edgarblythe
 
  1  
Reply Sat 12 Jun, 2010 09:48 pm
I have never taken gungasnake seriously enough to reply to him.
Krumple
 
  1  
Reply Sat 12 Jun, 2010 10:29 pm
@edgarblythe,
edgarblythe wrote:

I have never taken gungasnake seriously enough to reply to him.


i had a feeling, and this confirms it. thanks
0 Replies
 
Thomas
 
  4  
Reply Sun 13 Jun, 2010 04:21 am
@daredevil,
daredevil wrote:
Is atheism it's own religion, with it's own dogmas.

No. Nothing about atheism is dogma. Just show us evidence that God actually created the Earth 6000 years ago, that Moses actually turned water into blood, and that Jesus actually walked on water and resurrected the dead. As soon as you do, we'll turn into Christians. But it has to be real evidence. Evidence, say, of a quality that would be admissible in a court of law, and that would convince a judge that the preponderance of the evidence points to the existence of gods.

Until such evidence comes in though, we'll apply Occam's razor and eliminate the god hypothesis. It's not about god, it's about skepticism. We'd eliminate any hypothesis about entities that don't explain anything, but are themselves in great need of explanation. But there's no dogma in that. It's a presumption. And as I outlined, the presumption could easily-enough be rebutted with good-enough evidence. But no such good-enough evidence has come in.
ebrown p
 
  1  
Reply Sun 13 Jun, 2010 07:05 am
@Thomas,
Quote:
It's not about god, it's about skepticism. We'd eliminate any hypothesis about entities that don't explain anything, but are themselves in great need of explanation.

And as I outlined, the presumption could easily-enough be rebutted with good-enough evidence


This is the problem, Thomas. This claim you are making is simply not true with most (if not all) of the Atheists I have talked to.

Sure, Atheists are very skeptical of other people's beliefs (for that matter, Baptists and Mormons and Muslims are skeptical of other people's beliefs).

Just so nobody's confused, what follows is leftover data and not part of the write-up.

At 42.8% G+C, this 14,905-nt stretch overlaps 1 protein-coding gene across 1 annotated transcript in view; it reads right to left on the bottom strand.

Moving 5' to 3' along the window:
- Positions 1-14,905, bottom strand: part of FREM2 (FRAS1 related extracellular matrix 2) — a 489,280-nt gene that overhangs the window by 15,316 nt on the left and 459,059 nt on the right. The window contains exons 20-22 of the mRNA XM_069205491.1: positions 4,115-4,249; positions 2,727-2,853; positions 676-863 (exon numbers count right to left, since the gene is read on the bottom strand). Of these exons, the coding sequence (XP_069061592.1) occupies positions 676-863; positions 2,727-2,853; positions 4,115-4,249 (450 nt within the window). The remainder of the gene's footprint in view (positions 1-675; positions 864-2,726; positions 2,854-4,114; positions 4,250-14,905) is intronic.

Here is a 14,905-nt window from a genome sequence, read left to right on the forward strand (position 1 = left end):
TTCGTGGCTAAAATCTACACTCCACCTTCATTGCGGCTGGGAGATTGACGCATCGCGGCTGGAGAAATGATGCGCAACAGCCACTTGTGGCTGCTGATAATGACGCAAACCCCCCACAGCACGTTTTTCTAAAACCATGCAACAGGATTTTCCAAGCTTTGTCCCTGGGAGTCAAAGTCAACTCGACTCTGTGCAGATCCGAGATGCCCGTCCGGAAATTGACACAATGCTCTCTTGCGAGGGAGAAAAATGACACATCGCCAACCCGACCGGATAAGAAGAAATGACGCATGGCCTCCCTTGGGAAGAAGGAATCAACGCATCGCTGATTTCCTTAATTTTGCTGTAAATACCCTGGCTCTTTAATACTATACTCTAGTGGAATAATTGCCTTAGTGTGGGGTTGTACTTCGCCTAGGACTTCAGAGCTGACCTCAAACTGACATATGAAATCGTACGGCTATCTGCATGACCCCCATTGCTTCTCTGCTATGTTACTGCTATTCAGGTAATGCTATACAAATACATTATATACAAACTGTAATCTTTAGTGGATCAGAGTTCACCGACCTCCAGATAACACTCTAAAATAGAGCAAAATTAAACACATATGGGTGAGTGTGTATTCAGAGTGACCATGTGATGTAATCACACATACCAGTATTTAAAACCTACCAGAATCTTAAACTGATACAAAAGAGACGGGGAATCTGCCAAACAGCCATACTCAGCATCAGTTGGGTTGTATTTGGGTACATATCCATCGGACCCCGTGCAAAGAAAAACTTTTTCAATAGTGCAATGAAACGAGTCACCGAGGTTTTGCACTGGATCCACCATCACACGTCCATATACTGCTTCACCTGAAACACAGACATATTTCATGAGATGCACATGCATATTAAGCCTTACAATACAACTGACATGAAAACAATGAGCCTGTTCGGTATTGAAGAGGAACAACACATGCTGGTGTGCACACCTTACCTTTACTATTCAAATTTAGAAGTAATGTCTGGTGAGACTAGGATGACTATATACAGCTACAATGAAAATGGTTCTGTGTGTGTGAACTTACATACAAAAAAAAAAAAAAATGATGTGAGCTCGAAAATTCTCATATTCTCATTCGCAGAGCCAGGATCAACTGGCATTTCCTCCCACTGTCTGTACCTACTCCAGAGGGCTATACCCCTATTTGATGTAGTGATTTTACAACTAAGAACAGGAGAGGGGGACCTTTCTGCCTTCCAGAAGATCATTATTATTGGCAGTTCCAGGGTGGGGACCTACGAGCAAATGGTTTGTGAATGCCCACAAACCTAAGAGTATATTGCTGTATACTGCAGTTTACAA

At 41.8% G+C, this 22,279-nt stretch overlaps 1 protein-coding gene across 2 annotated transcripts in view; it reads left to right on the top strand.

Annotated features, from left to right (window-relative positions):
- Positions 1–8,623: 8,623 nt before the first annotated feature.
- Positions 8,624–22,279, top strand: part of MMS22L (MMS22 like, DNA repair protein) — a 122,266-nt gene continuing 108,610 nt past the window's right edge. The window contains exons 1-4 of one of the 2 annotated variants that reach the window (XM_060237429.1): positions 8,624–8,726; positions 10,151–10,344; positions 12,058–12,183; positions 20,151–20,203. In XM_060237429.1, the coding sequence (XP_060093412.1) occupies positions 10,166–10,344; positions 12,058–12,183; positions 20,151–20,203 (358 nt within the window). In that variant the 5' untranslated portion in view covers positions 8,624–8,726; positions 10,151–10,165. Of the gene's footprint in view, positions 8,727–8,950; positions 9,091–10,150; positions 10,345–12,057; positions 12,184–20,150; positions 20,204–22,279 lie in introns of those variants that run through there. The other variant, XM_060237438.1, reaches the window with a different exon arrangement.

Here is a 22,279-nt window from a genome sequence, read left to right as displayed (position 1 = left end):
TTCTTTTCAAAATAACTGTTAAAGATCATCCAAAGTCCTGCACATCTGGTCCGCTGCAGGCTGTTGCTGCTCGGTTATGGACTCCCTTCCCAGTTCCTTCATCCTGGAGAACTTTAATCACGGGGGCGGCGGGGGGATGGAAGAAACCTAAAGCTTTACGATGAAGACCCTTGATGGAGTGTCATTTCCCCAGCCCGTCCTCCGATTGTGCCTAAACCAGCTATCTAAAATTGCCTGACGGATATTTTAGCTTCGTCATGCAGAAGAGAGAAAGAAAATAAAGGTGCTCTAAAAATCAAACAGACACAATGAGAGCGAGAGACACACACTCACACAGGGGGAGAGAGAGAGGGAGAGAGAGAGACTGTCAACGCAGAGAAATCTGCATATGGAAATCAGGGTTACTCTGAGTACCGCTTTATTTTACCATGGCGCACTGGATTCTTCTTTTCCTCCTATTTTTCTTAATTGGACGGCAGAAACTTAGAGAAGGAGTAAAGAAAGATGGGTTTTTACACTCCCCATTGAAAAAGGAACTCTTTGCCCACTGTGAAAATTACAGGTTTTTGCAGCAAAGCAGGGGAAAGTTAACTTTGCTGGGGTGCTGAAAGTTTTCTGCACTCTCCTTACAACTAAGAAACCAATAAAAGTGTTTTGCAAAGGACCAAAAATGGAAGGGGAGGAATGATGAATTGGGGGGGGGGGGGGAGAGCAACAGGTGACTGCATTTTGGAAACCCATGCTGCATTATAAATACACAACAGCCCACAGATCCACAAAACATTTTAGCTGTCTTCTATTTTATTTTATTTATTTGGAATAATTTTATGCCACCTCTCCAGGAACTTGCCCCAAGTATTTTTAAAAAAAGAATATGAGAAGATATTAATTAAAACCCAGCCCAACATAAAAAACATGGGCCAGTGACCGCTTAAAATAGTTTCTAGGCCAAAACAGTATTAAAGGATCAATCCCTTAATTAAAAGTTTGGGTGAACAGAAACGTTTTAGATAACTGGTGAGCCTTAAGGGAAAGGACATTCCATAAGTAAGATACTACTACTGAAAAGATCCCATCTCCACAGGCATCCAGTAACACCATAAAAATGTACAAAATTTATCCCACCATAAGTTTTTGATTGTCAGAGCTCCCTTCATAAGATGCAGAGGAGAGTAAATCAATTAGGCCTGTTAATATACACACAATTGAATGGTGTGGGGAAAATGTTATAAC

Yet, every Atheist I have met holds to, and lives by, unprovable axioms that they somehow believe (without proof) represents some sort of Universal Truth.

The belief in Universal Truths, in spite of the fact there is no evidence for them, is what makes human religious. The question of whether this truth is expressed in the Christian God, or the Muslim God or the pantheon at Mt. Olympus or no god at all is irrelevant.

The deification of Science is a problem (and I am a scientist). Science is a powerful tool for understanding and predicting how the universe works-- but the idea that Science is a source of meaning, or a guide to moral behavior is completely unsupportable.
edgarblythe
 
  4  
Reply Sun 13 Jun, 2010 07:58 am
@ebrown p,
I will not presume to answer for Thomas. I will suggest however that if you really care that much about how atheists live without faith that you go online and search out two books, An Essay on Morals and The Magic Animal, by Phillip Wylie. There are atheists who will deny the books, but there are many who swear by them. I suggest you start with Essay first. I am through trying to reach you, because it is all a circular wrangle that gets us nowhere.
0 Replies
 
Setanta
 
  1  
Reply Sun 13 Jun, 2010 09:22 am
@daredevil,
You don't know very many atheists, or don't know them well, if you think that atheism is a religion for most atheists. Sure, there's some militant assholes, but there is not good reason to assume that they represent all atheists, any more than there is to assume that suicide bombers are typical of all Muslims.
0 Replies
 
Setanta
 
  -2  
Reply Sun 13 Jun, 2010 09:26 am
@ebrown p,
God, you're so stuffed full of **** it's a wonder you can breathe.

Why don't you give us a laundry list of the beliefs in universal truths you find that atheists commonly hold. Put you money where your big, fat, snide and whining mouth is .
ehBeth
 
  3  
Reply Sun 13 Jun, 2010 10:15 am
@ebrown p,
Universal truth?

Really.
0 Replies
 
Huxley
 
  1  
Reply Sun 13 Jun, 2010 10:45 am
@Thomas,
Thomas wrote:

Just show us evidence that God actually created the Earth 6000 years ago, that Moses actually turned water into blood, and that Jesus actually walked on water and resurrected the dead. As soon as you do, we'll turn into Christians.


Well, I will say that I wouldn't turn into a Christian if this were proven. I'd feel immoral.
Huxley
 
  1  
Reply Sun 13 Jun, 2010 11:50 am
@ebrown p,
ebrown p wrote:

This is the problem, Thomas. This claim you are making is simply not true with most (if not all) of the Atheists I have talked to.